Here is what those particular reports are:

https://www.investopedia.com/terms/s/su ... 0in%201996.
Above provided by: Vinny, who always says: "I only regret that I have but one lap to give to my cats." AND "I'm a more-is-more person."
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Re: BTC in the PP

Post by Jack Jones » Sun Mar 12, 2023 2:38 pm

seajay wrote:
Mon Mar 06, 2023 1:07 pm
Here in the UK we're starting to see 'investigations' down to even relatively small amounts. Banks are obligated to flag 'suspicious' activities where that isn't clearly defined, but where if banks are identified as having partaken of moving 'illegal' money they could land in hot water, so as ever when there's ambiguity banks tend to side with caution. They're not supposed to alert individuals that a investigation flag has been waved and await a response or keep the transaction (or account) frozen until either a clearance is returned, or some time passes without any response when the transaction/account can be unfrozen.

Frankly, a mess. That along with street cameras, movement tracking and now financial tracking is making the country more of a Open Prison along with a guilty until proven innocent society assumption.

Know little about bitcoin, but it appears to me that as the Pound/UK financial system moves ever closer to being non-fungible that alternatives will rise to favour. A simple app that maintained short bitcoin to however many you held, negates its price volatility. Only requires common acceptance as a rising alternative to the regular financial system/currency (and the capacity to deal with high/fast volumes of transactions).

No doubt the UK state will try to counter that, such as its already doing in making any conversions between Pounds and bitcoin being flagged/investigated. However the harder that becomes and potentially the more the pendulum is inclined to swing away from regular currency/financial systems. Presently even regular gold coin purchases more often have the transaction frozen pending investigation, apparently one way to reduce that is to not specify 'coin' in the transaction description. I suspect as hard as they may push a BritCoin/Central Bank Digital Currency the less inclined it will be commonly accepted/used. Just too much state intervention/control. Such a largescale swing away from highly controlled could be large and fast, and once established as being seen as 'old school domestic currency/financial systems' - where would that leave the state and regular financial systems. Treat everyone as though guilty by default, and the tendency is to act criminally.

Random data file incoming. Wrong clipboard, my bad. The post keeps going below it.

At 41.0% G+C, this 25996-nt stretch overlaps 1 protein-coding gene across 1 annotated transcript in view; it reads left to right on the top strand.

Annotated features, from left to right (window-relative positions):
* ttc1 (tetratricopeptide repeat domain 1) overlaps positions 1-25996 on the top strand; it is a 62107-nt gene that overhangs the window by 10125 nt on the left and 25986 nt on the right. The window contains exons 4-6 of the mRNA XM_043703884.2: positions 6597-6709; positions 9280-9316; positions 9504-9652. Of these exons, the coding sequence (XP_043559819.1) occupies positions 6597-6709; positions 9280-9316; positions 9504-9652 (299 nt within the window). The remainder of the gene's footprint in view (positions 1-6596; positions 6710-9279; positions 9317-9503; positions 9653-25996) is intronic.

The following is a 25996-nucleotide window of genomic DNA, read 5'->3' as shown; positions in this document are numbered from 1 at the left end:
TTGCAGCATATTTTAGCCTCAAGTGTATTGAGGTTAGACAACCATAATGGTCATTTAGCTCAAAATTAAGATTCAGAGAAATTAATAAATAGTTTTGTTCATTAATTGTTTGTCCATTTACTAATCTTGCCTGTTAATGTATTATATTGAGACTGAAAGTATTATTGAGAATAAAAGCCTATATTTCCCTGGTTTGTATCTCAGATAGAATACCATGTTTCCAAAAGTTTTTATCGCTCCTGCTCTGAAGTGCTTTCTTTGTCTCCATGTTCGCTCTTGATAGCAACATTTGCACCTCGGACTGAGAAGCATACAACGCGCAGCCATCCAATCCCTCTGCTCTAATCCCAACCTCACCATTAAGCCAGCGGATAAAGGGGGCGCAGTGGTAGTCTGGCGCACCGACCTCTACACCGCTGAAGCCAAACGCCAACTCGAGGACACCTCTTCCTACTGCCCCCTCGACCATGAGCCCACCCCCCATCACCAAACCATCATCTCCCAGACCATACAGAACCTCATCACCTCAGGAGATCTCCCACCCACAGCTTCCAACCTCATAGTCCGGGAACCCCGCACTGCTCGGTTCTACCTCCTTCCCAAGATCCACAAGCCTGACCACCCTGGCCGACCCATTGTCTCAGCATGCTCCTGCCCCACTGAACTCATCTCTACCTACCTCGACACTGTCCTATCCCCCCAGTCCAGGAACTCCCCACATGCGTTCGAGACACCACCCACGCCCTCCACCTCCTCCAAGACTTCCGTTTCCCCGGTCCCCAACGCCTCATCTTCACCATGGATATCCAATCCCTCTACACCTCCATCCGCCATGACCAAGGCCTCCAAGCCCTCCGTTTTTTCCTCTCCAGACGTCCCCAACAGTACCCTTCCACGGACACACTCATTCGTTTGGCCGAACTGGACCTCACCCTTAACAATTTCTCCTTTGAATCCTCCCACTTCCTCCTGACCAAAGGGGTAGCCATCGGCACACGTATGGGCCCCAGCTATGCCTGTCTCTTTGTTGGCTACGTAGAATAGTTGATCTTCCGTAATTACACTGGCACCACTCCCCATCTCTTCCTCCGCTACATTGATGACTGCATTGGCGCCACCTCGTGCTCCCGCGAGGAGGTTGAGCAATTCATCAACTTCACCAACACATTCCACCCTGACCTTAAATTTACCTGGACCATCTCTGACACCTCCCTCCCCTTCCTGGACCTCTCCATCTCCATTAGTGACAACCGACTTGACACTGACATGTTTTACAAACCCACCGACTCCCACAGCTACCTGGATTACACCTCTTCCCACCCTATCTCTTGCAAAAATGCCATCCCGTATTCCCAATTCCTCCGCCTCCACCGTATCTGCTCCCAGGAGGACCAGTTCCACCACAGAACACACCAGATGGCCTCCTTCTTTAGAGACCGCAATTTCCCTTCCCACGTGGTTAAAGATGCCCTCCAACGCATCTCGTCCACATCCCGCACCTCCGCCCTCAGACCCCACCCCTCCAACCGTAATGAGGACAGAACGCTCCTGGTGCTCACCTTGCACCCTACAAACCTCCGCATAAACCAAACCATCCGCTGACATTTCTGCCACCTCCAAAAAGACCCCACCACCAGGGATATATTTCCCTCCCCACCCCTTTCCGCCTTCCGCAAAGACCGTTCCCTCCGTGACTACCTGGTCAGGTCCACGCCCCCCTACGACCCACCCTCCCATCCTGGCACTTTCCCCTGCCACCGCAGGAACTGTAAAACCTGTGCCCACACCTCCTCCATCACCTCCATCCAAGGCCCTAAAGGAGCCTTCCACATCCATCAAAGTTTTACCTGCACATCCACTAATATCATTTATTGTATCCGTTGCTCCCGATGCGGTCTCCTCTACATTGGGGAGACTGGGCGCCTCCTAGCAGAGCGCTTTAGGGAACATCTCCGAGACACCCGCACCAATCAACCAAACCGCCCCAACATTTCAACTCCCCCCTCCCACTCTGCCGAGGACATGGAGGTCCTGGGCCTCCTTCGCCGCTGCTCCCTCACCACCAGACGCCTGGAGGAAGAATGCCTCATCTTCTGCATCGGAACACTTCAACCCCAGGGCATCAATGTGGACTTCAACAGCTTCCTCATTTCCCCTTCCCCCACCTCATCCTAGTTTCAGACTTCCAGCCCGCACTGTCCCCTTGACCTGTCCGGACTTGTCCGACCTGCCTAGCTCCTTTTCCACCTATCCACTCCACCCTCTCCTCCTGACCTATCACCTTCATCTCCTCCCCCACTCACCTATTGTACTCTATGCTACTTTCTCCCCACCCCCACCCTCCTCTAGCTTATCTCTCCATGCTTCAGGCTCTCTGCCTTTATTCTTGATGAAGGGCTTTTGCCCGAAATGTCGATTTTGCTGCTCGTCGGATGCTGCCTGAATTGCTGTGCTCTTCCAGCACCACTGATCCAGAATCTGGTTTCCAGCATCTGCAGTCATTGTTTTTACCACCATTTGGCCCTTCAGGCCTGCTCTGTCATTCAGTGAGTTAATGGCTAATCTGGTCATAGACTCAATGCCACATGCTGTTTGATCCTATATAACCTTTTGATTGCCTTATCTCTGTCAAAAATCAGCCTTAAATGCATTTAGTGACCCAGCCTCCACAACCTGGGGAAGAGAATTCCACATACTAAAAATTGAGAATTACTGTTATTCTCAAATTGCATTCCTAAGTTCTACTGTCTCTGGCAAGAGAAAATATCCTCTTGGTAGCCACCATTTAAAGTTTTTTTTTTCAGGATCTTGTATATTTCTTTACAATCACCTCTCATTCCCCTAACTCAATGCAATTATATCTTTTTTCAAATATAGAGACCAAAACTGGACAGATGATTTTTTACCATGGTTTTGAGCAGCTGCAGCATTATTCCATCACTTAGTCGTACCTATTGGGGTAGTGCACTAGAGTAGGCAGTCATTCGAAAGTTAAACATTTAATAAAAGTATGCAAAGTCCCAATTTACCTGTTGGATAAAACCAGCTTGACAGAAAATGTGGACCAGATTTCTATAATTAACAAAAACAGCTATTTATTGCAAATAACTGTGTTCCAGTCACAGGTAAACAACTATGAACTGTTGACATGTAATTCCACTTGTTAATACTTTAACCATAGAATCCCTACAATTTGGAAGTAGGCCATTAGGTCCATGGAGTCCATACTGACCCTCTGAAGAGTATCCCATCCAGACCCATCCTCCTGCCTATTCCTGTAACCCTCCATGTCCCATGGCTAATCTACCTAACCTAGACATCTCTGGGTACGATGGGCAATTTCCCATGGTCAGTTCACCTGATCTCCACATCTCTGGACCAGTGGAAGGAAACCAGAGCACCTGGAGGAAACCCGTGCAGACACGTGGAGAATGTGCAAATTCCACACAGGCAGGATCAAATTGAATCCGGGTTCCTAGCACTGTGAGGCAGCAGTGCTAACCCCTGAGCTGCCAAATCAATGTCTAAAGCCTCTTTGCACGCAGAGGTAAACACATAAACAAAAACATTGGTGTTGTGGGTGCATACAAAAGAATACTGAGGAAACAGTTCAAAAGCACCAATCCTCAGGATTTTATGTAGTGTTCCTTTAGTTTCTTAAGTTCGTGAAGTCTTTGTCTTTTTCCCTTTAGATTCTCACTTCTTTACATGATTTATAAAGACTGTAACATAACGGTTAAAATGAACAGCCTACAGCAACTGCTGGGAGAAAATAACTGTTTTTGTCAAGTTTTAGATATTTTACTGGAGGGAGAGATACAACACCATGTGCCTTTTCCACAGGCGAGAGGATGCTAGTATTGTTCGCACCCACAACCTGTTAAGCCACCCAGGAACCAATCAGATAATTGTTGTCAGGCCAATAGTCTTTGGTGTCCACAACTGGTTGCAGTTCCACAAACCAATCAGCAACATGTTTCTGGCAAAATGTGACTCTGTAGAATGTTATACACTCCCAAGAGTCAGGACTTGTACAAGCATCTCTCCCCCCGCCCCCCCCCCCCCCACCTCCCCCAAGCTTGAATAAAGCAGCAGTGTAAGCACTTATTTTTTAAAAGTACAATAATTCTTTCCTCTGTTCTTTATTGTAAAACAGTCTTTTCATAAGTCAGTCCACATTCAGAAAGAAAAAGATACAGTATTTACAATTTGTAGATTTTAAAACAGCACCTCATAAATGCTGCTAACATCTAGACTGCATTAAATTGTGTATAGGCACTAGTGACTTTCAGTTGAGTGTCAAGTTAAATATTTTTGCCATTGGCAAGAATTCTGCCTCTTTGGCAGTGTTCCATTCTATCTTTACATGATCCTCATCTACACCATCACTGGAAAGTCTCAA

You are my favorite Bitcoin skeptic on the forum. So, I appreciate this post!

Reminds me of Rule 13:
Keep Some Assets Outside Your Own Country
Interestingly, I'd say self-custodied Bitcoin satisfies this rule. You can pick up and leave your country w/out anyone knowing you are bringing Bitcoin with you.

In this time of financial oppression, we're blessed to have an escape-hatch to the dominant system. Someone with incredible foresight cared enough about humanity to birth it, and then walked away from the riches that were due to them when it succeeded!
The Times 03/Jan/2009 Chancellor on brink of second bailout for banks
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Re: BTC in the PP

Post by Smith1776 » Tue Mar 14, 2023 1:50 pm

This violent upward move in Bitcoin over just the past day or two was enough to hit a rebalancing band for me. Dang. Talk about volatile.
My only regret... is that I have... Boneitis.
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Re: BTC in the PP

Post by Jack Jones » Wed Mar 15, 2023 9:48 am

Smith1776 wrote:
Tue Mar 14, 2023 1:50 pm
This violent upward move in Bitcoin over just the past day or two was enough to hit a rebalancing band for me. Dang. Talk about volatile.
As Operation Choke Point 2.0 is underway (1.0 was an Obama-era program) w/ the goal of unbanking the crypto sector, you can expect more volatility.

I believe this is the similar to Executive Order 6102. The debt burden has grown too large, and they need the populace to swallow it by accepting interest rates lower than inflation. This is called Financial Repression. To accomplish it, they need to close the exits from the system.